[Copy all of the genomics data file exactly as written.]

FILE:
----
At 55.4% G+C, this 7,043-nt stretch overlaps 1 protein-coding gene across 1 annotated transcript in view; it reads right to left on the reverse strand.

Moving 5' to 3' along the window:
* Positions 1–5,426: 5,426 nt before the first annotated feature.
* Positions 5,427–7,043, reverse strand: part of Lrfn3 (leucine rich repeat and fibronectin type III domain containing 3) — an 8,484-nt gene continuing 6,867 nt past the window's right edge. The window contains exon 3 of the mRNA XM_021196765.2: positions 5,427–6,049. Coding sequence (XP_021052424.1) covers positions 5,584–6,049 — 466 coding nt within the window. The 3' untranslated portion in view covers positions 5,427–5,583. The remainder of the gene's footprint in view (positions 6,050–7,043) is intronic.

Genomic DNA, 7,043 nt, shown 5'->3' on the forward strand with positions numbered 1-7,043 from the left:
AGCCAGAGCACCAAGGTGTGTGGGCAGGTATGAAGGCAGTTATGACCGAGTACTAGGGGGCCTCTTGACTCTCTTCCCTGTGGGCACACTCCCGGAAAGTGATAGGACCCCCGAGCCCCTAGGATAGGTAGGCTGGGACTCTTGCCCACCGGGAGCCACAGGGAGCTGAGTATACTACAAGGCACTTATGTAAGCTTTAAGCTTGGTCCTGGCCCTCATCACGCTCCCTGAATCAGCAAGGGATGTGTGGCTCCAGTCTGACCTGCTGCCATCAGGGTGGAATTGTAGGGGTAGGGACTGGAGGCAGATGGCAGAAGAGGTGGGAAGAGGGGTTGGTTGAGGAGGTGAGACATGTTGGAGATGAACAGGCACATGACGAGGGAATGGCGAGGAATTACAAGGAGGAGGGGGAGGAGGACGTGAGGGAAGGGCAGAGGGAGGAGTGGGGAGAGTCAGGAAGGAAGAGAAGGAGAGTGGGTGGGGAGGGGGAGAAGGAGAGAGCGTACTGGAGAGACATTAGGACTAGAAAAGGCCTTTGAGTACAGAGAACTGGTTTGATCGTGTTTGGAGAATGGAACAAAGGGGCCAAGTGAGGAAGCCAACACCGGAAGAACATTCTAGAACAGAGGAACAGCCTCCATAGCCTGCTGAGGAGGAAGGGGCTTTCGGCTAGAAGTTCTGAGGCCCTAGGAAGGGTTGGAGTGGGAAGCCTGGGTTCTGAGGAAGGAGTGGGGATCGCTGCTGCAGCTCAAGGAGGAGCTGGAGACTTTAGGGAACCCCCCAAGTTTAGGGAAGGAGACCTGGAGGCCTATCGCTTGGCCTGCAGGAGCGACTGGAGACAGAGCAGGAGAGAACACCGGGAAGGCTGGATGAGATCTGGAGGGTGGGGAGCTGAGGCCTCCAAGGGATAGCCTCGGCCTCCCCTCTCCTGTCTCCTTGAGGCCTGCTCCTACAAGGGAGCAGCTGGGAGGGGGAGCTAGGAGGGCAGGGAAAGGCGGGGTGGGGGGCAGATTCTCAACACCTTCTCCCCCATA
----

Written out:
At 55.4% G+C, this 7,043-nt stretch overlaps 1 protein-coding gene across 1 annotated transcript in view; it reads right to left on the reverse strand.

Moving 5' to 3' along the window:
* Positions 1–5,426: 5,426 nt before the first annotated feature.
* Positions 5,427–7,043, reverse strand: part of Lrfn3 (leucine rich repeat and fibronectin type III domain containing 3) — an 8,484-nt gene continuing 6,867 nt past the window's right edge. The window contains exon 3 of the mRNA XM_021196765.2: positions 5,427–6,049. Coding sequence (XP_021052424.1) covers positions 5,584–6,049 — 466 coding nt within the window. The 3' untranslated portion in view covers positions 5,427–5,583. The remainder of the gene's footprint in view (positions 6,050–7,043) is intronic.

Genomic DNA, 7,043 nt, shown 5'->3' on the forward strand with positions numbered 1-7,043 from the left:
AGCCAGAGCACCAAGGTGTGTGGGCAGGTATGAAGGCAGTTATGACCGAGTACTAGGGGGCCTCTTGACTCTCTTCCCTGTGGGCACACTCCCGGAAAGTGATAGGACCCCCGAGCCCCTAGGATAGGTAGGCTGGGACTCTTGCCCACCGGGAGCCACAGGGAGCTGAGTATACTACAAGGCACTTATGTAAGCTTTAAGCTTGGTCCTGGCCCTCATCACGCTCCCTGAATCAGCAAGGGATGTGTGGCTCCAGTCTGACCTGCTGCCATCAGGGTGGAATTGTAGGGGTAGGGACTGGAGGCAGATGGCAGAAGAGGTGGGAAGAGGGGTTGGTTGAGGAGGTGAGACATGTTGGAGATGAACAGGCACATGACGAGGGAATGGCGAGGAATTACAAGGAGGAGGGGGAGGAGGACGTGAGGGAAGGGCAGAGGGAGGAGTGGGGAGAGTCAGGAAGGAAGAGAAGGAGAGTGGGTGGGGAGGGGGAGAAGGAGAGAGCGTACTGGAGAGACATTAGGACTAGAAAAGGCCTTTGAGTACAGAGAACTGGTTTGATCGTGTTTGGAGAATGGAACAAAGGGGCCAAGTGAGGAAGCCAACACCGGAAGAACATTCTAGAACAGAGGAACAGCCTCCATAGCCTGCTGAGGAGGAAGGGGCTTTCGGCTAGAAGTTCTGAGGCCCTAGGAAGGGTTGGAGTGGGAAGCCTGGGTTCTGAGGAAGGAGTGGGGATCGCTGCTGCAGCTCAAGGAGGAGCTGGAGACTTTAGGGAACCCCCCAAGTTTAGGGAAGGAGACCTGGAGGCCTATCGCTTGGCCTGCAGGAGCGACTGGAGACAGAGCAGGAGAGAACACCGGGAAGGCTGGATGAGATCTGGAGGGTGGGGAGCTGAGGCCTCCAAGGGATAGCCTCGGCCTCCCCTCTCCTGTCTCCTTGAGGCCTGCTCCTACAAGGGAGCAGCTGGGAGGGGGAGCTAGGAGGGCAGGGAAAGGCGGGGTGGGGGGCAGATTCTCAACACCTTCTCCCCCATA